Women’s Day centenary

One hundred years of struggle and the United Nations verdict
is still alarming: nowhere in the world can women claim to
have the same rights and opportunities as their male counterparts.
Worse: the majority of those living in abject poverty (1.3
billion) are women. They are the segment of the population most likely to
be abused, exploited and their rights as human beings disregarded.
In our little paradise, we celebrated this day with great pomp. The
PM surprised everyone by announcing the introduction of quotas for
women. Ambitious women took turns with the microphone. Some
talked proudly about the great strides women have made towards equality.
Others talked about the dismal number of women in Parliament.
Some verbs like “empower” have been so used and abused that they
have become hollow.
Yes, Sheila Bappoo’s efforts to empower housewives by turning them
into “entrepreneurs” are praise-worthy. We would not like to undermine
that. However, in many cases, these women, with little training, little education
and often shackled with children end up being mere ‘achard’ makers,
shoving wedges of vegetables into pickling jars between feeding their
children, changing their babies and cooking the family meal. Some of their
‘enterprises’ bite the dust within two years.
The harsh reality is that the measures taken to help women have been
more of a cosmetic nature. The harsher reality is that the movements which
are supposed to stand up for them have tied their claims so much to the
Legislative Assembly that they have become completely cut off from the
daily realities of the ordinary woman.
The manifesto the Muvman Liberasyon Fam (MLF) unveiled this
week will hopefully reignite, inspire and channel women’s struggle for emancipation.
They have shifted the debate away from the man/woman 50/50
paradigm and focused on the problems both men and women face. Their
demands are that household chores, for example, should not be shared but
rather socialized, by providing an adequate framework which allows both
men and women to get out of the house and participate fully in the overall
development of the country.
The one simple measure which would help women on the bottom rung
of the ladder as well as those professionally trained mothers who fi nd themselves
forced to reduce their participation in the workforce and downscale
their hopes for achievement is making suffi cient resources for good quality
child care available, regulated and subsidized and having working mothers
supported by adequate pre-school and after-school programmes. Legislation
should push for having work-based child care centres.
Also, we will not make any progress in the fi ght to reduce violence
against women so long as battered wives are not taken care of by the state
and provided with accommodation and adequate support.
We all know all this but the debate has been driven by the obsessions
of the few rather than the needs of the many. So we can’t claim that we
celebrated women’s emancipation this week. It hasn’t happened yet. The
debate is only just beginning: the oppressor is not the male but the patriarchal
society we live in. The enemy is not the man we wake up next
to but the challenges we face as individuals, as couples, as families and as
a society. Progress is made through programmes not through gender.
So, between Nando Bodha and Maya Hanoomanjee, I’d still vote for
Nando Bodha. Sorry!


L’express Weekly, 4 March 2011

Posted in Uncategorized by touriaprayag on March 7, 2011

Pdf weekly 4 march


A Sun Trust Proposal

Much as the famous kiss between Brezhnev and former East
German President Honecker was touted as evidence of
the Kremlin’s regard for the latter, last week’s handshake
between the Prime minister and his minister of Finance
was meant to testify that the latter was once more in the good graces
of the Prime minister. The MBC cameras zoomed in on it. The press
photographers immortalised it: a sturdy, confi dent hand, lifting a diffi –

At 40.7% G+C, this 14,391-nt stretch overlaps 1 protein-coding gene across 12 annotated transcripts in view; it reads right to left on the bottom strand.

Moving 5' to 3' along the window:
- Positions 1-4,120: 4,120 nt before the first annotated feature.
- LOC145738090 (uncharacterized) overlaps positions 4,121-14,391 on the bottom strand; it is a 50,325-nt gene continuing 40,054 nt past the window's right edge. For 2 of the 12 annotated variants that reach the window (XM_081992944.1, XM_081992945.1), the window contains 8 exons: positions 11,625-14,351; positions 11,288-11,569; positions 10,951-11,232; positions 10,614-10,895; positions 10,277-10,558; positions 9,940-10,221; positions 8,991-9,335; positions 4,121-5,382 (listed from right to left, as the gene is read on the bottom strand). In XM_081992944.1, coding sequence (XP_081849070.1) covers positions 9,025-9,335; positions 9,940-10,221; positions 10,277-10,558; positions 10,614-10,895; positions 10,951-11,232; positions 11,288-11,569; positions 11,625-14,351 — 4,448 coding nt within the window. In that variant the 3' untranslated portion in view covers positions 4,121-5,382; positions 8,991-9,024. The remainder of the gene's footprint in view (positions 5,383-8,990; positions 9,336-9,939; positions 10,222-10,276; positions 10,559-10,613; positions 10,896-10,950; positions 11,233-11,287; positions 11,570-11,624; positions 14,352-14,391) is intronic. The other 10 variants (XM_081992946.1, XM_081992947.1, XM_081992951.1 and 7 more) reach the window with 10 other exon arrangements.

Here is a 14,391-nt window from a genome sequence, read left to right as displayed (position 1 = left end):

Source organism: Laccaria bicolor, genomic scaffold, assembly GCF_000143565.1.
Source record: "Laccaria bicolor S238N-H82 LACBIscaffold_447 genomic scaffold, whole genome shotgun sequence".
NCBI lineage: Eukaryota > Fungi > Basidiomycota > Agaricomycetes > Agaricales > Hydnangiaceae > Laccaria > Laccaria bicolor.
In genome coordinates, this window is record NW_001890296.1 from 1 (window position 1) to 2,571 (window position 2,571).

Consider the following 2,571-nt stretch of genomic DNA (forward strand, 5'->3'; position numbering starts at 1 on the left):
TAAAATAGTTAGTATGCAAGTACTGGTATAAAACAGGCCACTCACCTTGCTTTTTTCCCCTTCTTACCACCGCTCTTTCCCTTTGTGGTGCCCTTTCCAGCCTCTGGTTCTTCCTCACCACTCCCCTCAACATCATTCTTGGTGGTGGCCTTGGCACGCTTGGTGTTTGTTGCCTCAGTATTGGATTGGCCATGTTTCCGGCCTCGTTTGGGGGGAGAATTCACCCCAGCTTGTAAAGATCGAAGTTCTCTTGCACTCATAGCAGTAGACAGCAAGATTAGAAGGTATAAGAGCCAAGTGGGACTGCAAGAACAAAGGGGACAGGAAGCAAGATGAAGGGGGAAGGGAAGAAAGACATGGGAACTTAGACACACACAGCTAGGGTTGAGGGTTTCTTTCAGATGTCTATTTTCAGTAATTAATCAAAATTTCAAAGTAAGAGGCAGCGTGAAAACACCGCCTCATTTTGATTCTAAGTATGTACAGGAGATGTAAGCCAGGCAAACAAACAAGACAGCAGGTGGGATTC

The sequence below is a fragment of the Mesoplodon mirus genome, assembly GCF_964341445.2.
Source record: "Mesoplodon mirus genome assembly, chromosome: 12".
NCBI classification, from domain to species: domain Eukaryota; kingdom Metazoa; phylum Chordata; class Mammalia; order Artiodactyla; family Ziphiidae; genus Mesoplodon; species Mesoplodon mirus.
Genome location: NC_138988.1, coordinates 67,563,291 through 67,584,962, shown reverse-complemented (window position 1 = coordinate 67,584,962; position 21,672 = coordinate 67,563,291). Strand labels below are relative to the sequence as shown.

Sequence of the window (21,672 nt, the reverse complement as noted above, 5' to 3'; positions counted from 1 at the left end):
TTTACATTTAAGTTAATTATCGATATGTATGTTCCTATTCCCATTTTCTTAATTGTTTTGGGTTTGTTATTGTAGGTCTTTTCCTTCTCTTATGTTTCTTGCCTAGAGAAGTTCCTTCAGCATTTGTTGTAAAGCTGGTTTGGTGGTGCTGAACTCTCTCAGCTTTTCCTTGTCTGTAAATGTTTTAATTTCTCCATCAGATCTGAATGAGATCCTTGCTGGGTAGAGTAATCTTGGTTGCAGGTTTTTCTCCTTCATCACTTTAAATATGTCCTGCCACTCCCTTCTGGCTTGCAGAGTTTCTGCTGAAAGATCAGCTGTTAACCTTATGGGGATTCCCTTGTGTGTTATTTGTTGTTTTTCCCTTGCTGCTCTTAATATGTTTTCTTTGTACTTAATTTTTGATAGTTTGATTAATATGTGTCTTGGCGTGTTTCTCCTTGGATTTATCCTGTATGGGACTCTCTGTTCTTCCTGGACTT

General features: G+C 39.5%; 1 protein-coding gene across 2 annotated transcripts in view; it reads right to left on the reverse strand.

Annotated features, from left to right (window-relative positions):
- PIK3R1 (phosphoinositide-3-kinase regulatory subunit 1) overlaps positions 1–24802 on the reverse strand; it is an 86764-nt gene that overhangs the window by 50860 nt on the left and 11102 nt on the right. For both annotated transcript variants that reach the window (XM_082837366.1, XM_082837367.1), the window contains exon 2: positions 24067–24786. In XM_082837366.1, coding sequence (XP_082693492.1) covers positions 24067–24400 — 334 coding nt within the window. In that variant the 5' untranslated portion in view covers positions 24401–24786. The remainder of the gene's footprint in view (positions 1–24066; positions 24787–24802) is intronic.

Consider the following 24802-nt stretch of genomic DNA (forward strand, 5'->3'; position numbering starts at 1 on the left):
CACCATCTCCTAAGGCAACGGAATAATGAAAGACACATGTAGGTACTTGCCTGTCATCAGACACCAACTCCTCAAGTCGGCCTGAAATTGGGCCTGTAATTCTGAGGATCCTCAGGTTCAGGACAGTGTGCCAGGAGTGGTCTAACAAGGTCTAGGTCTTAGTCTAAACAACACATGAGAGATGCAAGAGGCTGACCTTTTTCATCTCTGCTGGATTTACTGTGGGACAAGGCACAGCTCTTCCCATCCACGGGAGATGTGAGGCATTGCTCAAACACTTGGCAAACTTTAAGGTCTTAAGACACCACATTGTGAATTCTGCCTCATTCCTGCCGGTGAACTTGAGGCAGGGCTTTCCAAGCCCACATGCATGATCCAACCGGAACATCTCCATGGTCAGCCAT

dent drowning one to the surface and perhaps to safety. A graceful smile
meets a grateful one. All is well. Clap clap clap. Move on!
Before we do, we have a modest proposal to make. Since the Highlands
City project has been frozen, we believe that there must be an
immediate need for public offi ce space. We would therefore like to humbly
suggest that Government buy the Sun Trust building immediately. We
must declare here that we have nothing to gain by making this suggestion
and that our motives are solely patriotic. The tender document could
look something like this, “Proposals are invited from owners of concrete
buildings located in Port Louis. The premises should be within walking
distance of the British High Commission (English being our offi cial language,
you know) and have to have served as offi ce space for the ministry
of Education in the past. Preference will be given to buildings located in
a street bearing the name of a woman. (Gender equality, you know)”
We are reliably informed that a rough estimate of the market value for
the building is around Rs. 250m, so we suggest that we get a few valuations
done to reach the fair deal of Rs.1billion. The minister of Finance
has, naturally, to declare his interest by saying, “this building belongs to
my family trust but my family and I have different dining rooms, different
tastes and different dates of birth and, objectively speaking, buying
these offi ces would be a damn good deal for the people.” He would then
leave Cabinet just before the deal is struck. The Opposition, formal and
informal, will ask questions which no one is obliged to answer. The ICAC
will try very hard to justify its existence. Some journalists will go on and
on about obscure concepts like public morality, ethics and similar things
which nobody is interested in and which, at any rate, do not rempli
ventre and the ministers involved will, thankfully, remain ‘serene’. Their
lawyer may even publicly state that we have shortchanged the owners!
Paying for this mari deal is simple. Consider this: from January
2010 to this day, 60,000 drivers have been fi ned for driving at perhaps
81km/hr on some stretches of the motorway, resulting in the State
pocketing Rs 120m! We would, therefore, like to suggest that the fi ne
be doubled and that the Road Traffi c Unit put more policemen in
strategic positions to ambush the maximum number of motorists. By
our estimate, it will take less than six months to raise enough cash to
pay for the Sun Trust building.
This purchase would save the country a lot of money in the long run,
since when we lease the Sun Trust, we pay rental and when we terminate
the lease agreement before term, we pay indemnities. So buying it would
put an end to the problem for good. If Pravind Jugnauth kept the threat
he brandished last time of gifting the money to the people of this country,
he need not worry about how we spend it. It will, one way or the other,
go back to him. With our blessings!